Influences on smoking among Greek-Australians aged 50 and over: A mixed-methods study

Author: Masoud Mohammadnezhad

  • Thesis download: available for open access on 28 Aug 2017.

Mohammadnezhad, Masoud, 2014 Influences on smoking among Greek-Australians aged 50 and over: A mixed-methods study, Flinders University, School of Health Sciences

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Abstract

INTRODUCTION: Cigarette smokers have a higher probability of developing several chronic health disorders. Smokers of all ages can benefit by quitting, but many Australians continue to smoke. Older Greek-Australians have the highest prevalence of cigarette use in Australia. This study assesses smoking among Greek-Australians aged 50 and over and compares predictors of smoking behaviour in this group with the predictors for older Anglo-Australians. METHODS: This investigation included three complementary studies: first, a systematic review of articles on smoking published between 1980 and 2011. The review focused on Randomized Controlled Trials (RCTs) and Quasi-RCTs in which the effects of specific behavioural interventions were examined. Papers were evaluated for inclusion and then data were extracted and interpreted. Second, snowball sampling techniques were used to identify 20 current smokers (12 males and 8 females) aged 50 or older. A qualitative study was designed to gather information on participants' perspectives and understandings regarding their reasons for smoking and their attitudes to quitting. Responses were collected via a semi-structured, face-to-face interview, conducted with the assistance of a Greek translator. The audio-taped interviews were translated and then their content was analysed. Third, a convenience sampling method was used to collect data for a cross-sectional survey of older smokers and non-smokers, including both Greek-Australians and Anglo-Australians in four subgroups: Greek-Australian Smokers (GSs), Greek-Australian non-smokers (GNSs), Anglo-Australian smokers (ASs), and Anglo-Australian non-smokers (ANSs). The data were collected over a six-month time frame from 27 October 2012 to 30 April 2013; subsequent analysis explored participants' knowledge of the health impacts of smoking and attitudes to smoking and/or quitting. Interview questions were designed to test possible differences in predictors of behaviour, knowledge, and attitudes between the four subgroups. Overall, 387 people (106 ANSs, 82 ASs, 103 GNSs, and 96 GSs) participated in this study. RESULTS: The systematic review identified some facilitators and predictors of effective smoking cessation programs targeting older smokers, and smokers with a non-English speaking background (NESB). The qualitative study results showed that older GSs had poorer knowledge about the negative health consequences of smoking as well as a more positive attitude to smoking consumption. They scored low for perceived benefits of smoking cessation and perceived risks of smoking use, while scoring high for perceived barriers to quitting. Few of the older Greek smokers expressed intention to quit, and their level of self-efficacy to embark on smoking cessation was low. Finally, comparing the results of the cross-sectional survey confirmed that GSs had poorer knowledge about the health consequences of smoking and had a more positive attitude to smoking. An integrated model (I-Model) was then developed based on four behavioural change models and theories, to illustrate the relationships of the research variables and to highlight smoking behavioural patterns among older Greek-Australians. CONCLUSION: Older Greek-Australians have been identified as a priority group for smoking cessation interventions in Australia. The new proposed I-Model can be regarded as a comprehensive tool to help health care providers and researchers develop effective strategies to promote smoking cessation for older Greek-Australians.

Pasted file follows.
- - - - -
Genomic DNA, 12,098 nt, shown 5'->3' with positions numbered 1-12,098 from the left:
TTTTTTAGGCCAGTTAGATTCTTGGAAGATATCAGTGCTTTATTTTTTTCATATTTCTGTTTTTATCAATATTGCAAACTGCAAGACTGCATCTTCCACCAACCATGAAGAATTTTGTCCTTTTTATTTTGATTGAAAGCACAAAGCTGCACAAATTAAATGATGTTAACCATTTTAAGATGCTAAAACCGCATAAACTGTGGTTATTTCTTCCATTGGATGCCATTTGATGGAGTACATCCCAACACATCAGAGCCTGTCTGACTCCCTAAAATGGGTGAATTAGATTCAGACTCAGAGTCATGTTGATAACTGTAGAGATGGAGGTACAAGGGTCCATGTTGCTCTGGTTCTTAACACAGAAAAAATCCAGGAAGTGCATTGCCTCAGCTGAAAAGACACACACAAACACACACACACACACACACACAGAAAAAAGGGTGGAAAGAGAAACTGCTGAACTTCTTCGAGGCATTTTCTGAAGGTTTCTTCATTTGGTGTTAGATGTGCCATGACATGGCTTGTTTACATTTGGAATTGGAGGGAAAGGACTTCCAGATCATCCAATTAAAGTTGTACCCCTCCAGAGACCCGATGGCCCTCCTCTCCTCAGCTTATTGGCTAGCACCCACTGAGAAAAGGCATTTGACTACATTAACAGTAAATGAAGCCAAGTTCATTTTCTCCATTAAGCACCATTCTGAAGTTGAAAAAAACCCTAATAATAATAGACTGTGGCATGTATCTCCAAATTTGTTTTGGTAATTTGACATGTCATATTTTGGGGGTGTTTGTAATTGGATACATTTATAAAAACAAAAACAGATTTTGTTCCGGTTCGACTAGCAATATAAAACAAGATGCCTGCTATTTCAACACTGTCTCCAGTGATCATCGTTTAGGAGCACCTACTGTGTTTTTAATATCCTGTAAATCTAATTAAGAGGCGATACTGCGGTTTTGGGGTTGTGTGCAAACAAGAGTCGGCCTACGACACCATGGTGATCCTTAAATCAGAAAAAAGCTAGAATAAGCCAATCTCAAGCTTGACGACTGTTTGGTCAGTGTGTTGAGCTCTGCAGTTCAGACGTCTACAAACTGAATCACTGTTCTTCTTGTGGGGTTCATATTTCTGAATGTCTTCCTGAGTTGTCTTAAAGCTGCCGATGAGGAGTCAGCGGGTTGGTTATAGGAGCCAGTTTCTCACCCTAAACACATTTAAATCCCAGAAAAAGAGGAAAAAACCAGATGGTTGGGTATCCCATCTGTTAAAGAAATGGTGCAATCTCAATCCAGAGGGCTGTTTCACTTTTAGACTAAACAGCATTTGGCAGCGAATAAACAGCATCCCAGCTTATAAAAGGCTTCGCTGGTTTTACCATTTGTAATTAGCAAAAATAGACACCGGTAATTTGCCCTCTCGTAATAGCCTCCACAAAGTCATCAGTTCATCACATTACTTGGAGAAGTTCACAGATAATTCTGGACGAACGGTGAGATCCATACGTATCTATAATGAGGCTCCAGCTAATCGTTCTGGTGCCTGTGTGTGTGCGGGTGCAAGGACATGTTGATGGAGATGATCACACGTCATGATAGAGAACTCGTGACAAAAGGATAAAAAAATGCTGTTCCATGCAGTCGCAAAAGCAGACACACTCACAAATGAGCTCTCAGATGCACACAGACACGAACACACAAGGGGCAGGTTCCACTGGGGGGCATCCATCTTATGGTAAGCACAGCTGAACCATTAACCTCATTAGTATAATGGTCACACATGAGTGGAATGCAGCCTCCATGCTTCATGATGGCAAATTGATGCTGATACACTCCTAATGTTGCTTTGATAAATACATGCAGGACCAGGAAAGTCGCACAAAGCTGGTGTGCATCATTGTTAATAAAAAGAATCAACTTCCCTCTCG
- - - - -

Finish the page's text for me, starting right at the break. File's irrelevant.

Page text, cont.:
Keywords: Smoking,Greek-Australians,Anglo-Australians,Older people
Subject: Public Health thesis, Health Sciences thesis

Thesis type: Doctor of Philosophy
Completed: 2014
School: School of Health Sciences
Supervisor: Prof. Paul Ward